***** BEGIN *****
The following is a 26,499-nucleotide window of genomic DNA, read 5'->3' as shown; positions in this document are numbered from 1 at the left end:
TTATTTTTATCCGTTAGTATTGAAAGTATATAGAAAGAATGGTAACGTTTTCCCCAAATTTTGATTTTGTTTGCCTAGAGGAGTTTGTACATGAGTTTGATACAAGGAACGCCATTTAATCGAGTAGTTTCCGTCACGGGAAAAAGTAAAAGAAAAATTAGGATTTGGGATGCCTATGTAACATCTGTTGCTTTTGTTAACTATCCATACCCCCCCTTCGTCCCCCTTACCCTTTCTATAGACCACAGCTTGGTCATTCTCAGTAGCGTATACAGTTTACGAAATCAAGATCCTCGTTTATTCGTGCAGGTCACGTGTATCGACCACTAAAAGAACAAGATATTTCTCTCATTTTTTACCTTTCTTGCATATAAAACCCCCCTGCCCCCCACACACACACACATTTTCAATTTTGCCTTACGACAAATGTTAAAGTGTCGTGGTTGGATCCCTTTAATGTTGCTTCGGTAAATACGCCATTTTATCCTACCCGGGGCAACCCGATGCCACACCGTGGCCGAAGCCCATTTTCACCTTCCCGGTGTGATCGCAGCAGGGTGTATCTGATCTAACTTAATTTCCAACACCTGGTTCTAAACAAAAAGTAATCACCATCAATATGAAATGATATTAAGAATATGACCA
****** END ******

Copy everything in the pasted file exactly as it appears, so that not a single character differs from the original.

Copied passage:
The following is a 26,499-nucleotide window of genomic DNA, read 5'->3' as shown; positions in this document are numbered from 1 at the left end:
TTATTTTTATCCGTTAGTATTGAAAGTATATAGAAAGAATGGTAACGTTTTCCCCAAATTTTGATTTTGTTTGCCTAGAGGAGTTTGTACATGAGTTTGATACAAGGAACGCCATTTAATCGAGTAGTTTCCGTCACGGGAAAAAGTAAAAGAAAAATTAGGATTTGGGATGCCTATGTAACATCTGTTGCTTTTGTTAACTATCCATACCCCCCCTTCGTCCCCCTTACCCTTTCTATAGACCACAGCTTGGTCATTCTCAGTAGCGTATACAGTTTACGAAATCAAGATCCTCGTTTATTCGTGCAGGTCACGTGTATCGACCACTAAAAGAACAAGATATTTCTCTCATTTTTTACCTTTCTTGCATATAAAACCCCCCTGCCCCCCACACACACACACATTTTCAATTTTGCCTTACGACAAATGTTAAAGTGTCGTGGTTGGATCCCTTTAATGTTGCTTCGGTAAATACGCCATTTTATCCTACCCGGGGCAACCCGATGCCACACCGTGGCCGAAGCCCATTTTCACCTTCCCGGTGTGATCGCAGCAGGGTGTATCTGATCTAACTTAATTTCCAACACCTGGTTCTAAACAAAAAGTAATCACCATCAATATGAAATGATATTAAGAATATGACCA